How Kagan handled plagiarism cases while she was Dean

This might be of interest.

As Dean of Harvard Law School in 2004 and 2005 she treated two liberal law professors with kid gloves when they were busted for plagiarism. Her chicanery was so blatant that even a leftist academic said she should be fired for her "whitewash."
Kagan's essential absolution of both professors has been virtually unnoticed in the flood of stories about her possible Supreme Court nomination this year and in 2009 when she was considered a top candidate to replace liberal Justice David Souter.
But the way she handled professors Larry Tribe and Charles Ogletree, when they both were caught swiping the words of others, seems to violate basic principles of fairness.
She let the professors off easy for the kind of offense that for which any Harvard undergraduate or law school would have been suspended if not expelled.
As the Harvard Crimson wrote after Kagan and Harvard president Larry Summers declined to punish Tribe, "the glaring double standard set by Harvard stands as an inadequate precedent for future disappointments." . . .
The copycat cases came to light in the Fall of 2004. Ogletree was busted first for his book, part history part personal memoir, All Deliberate Speed.
Following a Harvard investigation ordered by Kagan when she received an unsigned letter claiming that Ogletree's book had ripped off a collection of essays about Brown Ogletree issued a September 3 statement on the school website.
The professor, who taught both Michelle Obama and Barack Obama at Harvard Law School, said that his book contained six paragraphs, almost word for word, from the essay collection, What Brown v. Board of Education Should Have Said. The 2001 book was edited by Yale Law School professor Jack Balkin.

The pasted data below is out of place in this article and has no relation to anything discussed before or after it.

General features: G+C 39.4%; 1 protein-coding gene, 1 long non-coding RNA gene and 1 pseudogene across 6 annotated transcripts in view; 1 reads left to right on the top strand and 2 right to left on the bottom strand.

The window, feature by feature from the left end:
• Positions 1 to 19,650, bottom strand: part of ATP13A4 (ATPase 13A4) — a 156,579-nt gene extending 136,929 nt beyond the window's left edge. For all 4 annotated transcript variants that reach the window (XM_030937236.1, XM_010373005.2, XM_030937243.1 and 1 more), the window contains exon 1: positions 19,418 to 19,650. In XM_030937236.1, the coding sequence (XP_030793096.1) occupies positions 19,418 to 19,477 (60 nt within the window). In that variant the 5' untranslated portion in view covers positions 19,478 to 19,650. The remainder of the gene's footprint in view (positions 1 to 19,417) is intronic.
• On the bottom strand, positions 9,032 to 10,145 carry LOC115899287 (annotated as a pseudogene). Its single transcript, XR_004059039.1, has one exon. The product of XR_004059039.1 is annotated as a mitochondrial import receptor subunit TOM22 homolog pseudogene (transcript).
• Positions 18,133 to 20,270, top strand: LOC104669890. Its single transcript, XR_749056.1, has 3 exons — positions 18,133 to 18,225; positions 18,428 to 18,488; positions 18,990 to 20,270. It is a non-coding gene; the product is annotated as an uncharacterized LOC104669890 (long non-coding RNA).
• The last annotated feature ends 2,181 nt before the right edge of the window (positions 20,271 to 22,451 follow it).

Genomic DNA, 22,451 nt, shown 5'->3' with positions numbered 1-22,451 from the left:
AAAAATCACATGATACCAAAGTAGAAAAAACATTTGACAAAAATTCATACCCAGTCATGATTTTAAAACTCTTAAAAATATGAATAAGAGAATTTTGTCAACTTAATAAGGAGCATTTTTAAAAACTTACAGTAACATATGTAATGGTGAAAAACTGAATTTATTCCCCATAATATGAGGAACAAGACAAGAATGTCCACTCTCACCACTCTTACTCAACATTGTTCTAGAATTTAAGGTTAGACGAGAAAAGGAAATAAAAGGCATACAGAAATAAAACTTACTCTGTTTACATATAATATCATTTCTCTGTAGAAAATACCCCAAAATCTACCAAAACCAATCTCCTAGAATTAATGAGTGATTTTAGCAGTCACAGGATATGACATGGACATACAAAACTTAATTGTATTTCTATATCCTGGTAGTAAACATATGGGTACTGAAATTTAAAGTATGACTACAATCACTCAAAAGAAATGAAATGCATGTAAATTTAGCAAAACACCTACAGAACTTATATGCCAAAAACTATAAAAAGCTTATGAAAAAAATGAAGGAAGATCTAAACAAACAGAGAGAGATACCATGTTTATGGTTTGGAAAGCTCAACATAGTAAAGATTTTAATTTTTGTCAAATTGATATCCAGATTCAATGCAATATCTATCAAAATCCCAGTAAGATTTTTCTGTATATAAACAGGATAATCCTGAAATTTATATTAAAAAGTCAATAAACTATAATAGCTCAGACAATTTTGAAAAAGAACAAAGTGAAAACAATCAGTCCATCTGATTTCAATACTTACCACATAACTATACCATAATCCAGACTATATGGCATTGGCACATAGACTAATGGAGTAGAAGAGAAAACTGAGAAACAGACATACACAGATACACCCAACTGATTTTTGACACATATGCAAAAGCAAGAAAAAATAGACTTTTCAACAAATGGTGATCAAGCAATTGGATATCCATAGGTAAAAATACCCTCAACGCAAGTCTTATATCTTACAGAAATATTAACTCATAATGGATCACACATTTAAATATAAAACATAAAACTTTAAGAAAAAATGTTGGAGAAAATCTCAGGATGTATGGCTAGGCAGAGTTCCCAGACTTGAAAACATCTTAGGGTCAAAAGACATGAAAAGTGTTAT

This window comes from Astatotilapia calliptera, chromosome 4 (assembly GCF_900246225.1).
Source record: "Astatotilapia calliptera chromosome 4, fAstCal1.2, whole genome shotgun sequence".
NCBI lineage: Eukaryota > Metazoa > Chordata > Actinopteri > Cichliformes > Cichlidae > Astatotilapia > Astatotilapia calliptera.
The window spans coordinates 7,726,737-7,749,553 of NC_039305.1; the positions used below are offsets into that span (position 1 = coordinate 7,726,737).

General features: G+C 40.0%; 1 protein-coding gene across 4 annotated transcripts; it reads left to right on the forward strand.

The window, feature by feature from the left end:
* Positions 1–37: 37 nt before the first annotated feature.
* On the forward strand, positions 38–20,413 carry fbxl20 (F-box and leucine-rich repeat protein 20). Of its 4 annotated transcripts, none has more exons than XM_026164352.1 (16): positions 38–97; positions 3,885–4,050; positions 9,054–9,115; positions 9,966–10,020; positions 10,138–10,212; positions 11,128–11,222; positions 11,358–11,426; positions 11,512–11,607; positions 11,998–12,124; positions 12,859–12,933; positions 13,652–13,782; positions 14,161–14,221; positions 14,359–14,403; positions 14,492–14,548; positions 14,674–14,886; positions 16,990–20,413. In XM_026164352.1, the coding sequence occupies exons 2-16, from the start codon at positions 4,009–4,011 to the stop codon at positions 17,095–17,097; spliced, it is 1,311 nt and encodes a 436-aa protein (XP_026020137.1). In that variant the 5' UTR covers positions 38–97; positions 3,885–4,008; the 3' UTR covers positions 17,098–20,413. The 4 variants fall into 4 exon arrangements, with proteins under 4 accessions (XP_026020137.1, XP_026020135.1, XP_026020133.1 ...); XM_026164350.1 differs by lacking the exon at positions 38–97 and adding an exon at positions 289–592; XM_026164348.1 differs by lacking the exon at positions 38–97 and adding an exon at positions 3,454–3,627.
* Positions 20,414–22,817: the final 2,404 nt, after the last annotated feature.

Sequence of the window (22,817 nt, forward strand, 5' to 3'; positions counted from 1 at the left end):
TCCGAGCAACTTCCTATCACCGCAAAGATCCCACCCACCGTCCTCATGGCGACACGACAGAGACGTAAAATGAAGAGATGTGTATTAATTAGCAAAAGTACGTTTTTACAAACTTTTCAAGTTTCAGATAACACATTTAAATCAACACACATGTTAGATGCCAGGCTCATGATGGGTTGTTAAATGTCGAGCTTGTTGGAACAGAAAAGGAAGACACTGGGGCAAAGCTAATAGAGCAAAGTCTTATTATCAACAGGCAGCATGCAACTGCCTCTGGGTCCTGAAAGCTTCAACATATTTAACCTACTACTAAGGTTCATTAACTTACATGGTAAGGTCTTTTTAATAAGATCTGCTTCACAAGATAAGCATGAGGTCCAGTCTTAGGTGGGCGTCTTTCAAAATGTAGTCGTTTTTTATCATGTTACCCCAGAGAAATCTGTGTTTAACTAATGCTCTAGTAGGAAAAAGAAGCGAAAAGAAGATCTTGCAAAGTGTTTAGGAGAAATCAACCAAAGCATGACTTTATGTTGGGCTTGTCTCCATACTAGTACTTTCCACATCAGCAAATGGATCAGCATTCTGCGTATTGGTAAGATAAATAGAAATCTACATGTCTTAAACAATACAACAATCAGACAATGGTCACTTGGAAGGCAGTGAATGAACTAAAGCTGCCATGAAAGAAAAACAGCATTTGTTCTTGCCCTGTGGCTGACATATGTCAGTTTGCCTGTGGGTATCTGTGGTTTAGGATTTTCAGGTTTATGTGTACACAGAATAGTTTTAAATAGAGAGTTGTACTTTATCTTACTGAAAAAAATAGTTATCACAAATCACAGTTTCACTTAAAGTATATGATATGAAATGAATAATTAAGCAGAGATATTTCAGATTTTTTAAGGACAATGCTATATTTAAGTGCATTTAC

Ogletree, who gained prominence when he served as Anita Hill's lawyer during the Clarence Thomas confirmation battle, said he took "complete responsibility" for the errors. Then he blamed it on his research assistants. . . .
A law professor who read about Tribe's defense tipped off The Weekly Standard that Tribe's 1985 book, G0d Save This Honourable Court, had purloined quite a bit from University of Virgina emeritus professor Henry Abraham's acclaimed 1974 book, Justice and Presidents.
In a humongous article posted on the magazine's website September 24 Joseph Bottum documented multiple passages from Tribe's book, the bible for liberals who Borked Robert Bork in 1987 when he was nominated for the Supreme Court in 1987, that were clearly lifted from Abraham's.
One phrase was taken verbatim. "Taft publicly pronounced Pitney to be a weak member' of the court."
Many others were virtually identical. Consider Bottum's many examples. Abraham: "Caleb Cushing was unquestionably highly qualified and possessed of a superb mind."' Tribe: "Cushing was possessed of a fine mind and undoubtedly highly qualified."
And that was the least of it, Bottum, now editor of First Things, noted that "The historical sections of the book typically consist of a long passage from Abraham crunched down by rephrasing and the elimination of detail -- as one might expect when Abraham's 298 pages of material are made to provide the facts around which Tribe builds his own thesis in [only] 143 pages of text."
Tribe quickly issued a non-apology apology. Just like Ogletree he accepted full responsibility for the plagiarism--and then proceeded to say it was all a harmless error. . . .

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